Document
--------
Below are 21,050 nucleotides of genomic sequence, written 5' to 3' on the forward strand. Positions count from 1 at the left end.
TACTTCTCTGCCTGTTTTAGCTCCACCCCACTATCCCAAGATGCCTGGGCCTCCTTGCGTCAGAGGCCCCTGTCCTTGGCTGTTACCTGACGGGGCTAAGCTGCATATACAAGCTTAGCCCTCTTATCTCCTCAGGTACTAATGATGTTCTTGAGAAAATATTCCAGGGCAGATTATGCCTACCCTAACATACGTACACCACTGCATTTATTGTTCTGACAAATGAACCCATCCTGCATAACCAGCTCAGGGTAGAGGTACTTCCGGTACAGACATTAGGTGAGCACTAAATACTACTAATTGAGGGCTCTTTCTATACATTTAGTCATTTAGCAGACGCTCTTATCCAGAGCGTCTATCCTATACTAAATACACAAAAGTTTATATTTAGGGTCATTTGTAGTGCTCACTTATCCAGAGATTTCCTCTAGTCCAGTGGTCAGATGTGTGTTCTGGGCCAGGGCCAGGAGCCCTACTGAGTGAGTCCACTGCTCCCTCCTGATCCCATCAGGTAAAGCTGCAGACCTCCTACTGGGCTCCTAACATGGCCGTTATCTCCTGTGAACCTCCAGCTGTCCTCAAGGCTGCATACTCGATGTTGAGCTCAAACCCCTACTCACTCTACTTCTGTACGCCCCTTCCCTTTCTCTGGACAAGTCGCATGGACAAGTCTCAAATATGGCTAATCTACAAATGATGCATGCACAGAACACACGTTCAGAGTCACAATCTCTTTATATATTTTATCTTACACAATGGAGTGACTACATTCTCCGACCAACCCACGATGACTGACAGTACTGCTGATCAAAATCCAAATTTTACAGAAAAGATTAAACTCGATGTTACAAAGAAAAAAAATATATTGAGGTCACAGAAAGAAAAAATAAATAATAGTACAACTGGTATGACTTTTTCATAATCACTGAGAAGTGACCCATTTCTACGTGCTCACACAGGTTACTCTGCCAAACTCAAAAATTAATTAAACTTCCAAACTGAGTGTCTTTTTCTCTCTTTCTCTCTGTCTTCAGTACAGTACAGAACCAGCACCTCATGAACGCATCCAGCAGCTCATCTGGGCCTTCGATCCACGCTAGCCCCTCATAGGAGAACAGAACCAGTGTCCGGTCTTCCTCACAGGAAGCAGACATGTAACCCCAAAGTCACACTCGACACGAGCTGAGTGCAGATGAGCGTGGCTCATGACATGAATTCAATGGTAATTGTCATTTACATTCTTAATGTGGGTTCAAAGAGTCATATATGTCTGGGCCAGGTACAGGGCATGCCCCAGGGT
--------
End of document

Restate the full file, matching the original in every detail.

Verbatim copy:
Below are 21,050 nucleotides of genomic sequence, written 5' to 3' on the forward strand. Positions count from 1 at the left end.
TACTTCTCTGCCTGTTTTAGCTCCACCCCACTATCCCAAGATGCCTGGGCCTCCTTGCGTCAGAGGCCCCTGTCCTTGGCTGTTACCTGACGGGGCTAAGCTGCATATACAAGCTTAGCCCTCTTATCTCCTCAGGTACTAATGATGTTCTTGAGAAAATATTCCAGGGCAGATTATGCCTACCCTAACATACGTACACCACTGCATTTATTGTTCTGACAAATGAACCCATCCTGCATAACCAGCTCAGGGTAGAGGTACTTCCGGTACAGACATTAGGTGAGCACTAAATACTACTAATTGAGGGCTCTTTCTATACATTTAGTCATTTAGCAGACGCTCTTATCCAGAGCGTCTATCCTATACTAAATACACAAAAGTTTATATTTAGGGTCATTTGTAGTGCTCACTTATCCAGAGATTTCCTCTAGTCCAGTGGTCAGATGTGTGTTCTGGGCCAGGGCCAGGAGCCCTACTGAGTGAGTCCACTGCTCCCTCCTGATCCCATCAGGTAAAGCTGCAGACCTCCTACTGGGCTCCTAACATGGCCGTTATCTCCTGTGAACCTCCAGCTGTCCTCAAGGCTGCATACTCGATGTTGAGCTCAAACCCCTACTCACTCTACTTCTGTACGCCCCTTCCCTTTCTCTGGACAAGTCGCATGGACAAGTCTCAAATATGGCTAATCTACAAATGATGCATGCACAGAACACACGTTCAGAGTCACAATCTCTTTATATATTTTATCTTACACAATGGAGTGACTACATTCTCCGACCAACCCACGATGACTGACAGTACTGCTGATCAAAATCCAAATTTTACAGAAAAGATTAAACTCGATGTTACAAAGAAAAAAAATATATTGAGGTCACAGAAAGAAAAAATAAATAATAGTACAACTGGTATGACTTTTTCATAATCACTGAGAAGTGACCCATTTCTACGTGCTCACACAGGTTACTCTGCCAAACTCAAAAATTAATTAAACTTCCAAACTGAGTGTCTTTTTCTCTCTTTCTCTCTGTCTTCAGTACAGTACAGAACCAGCACCTCATGAACGCATCCAGCAGCTCATCTGGGCCTTCGATCCACGCTAGCCCCTCATAGGAGAACAGAACCAGTGTCCGGTCTTCCTCACAGGAAGCAGACATGTAACCCCAAAGTCACACTCGACACGAGCTGAGTGCAGATGAGCGTGGCTCATGACATGAATTCAATGGTAATTGTCATTTACATTCTTAATGTGGGTTCAAAGAGTCATATATGTCTGGGCCAGGTACAGGGCATGCCCCAGGGT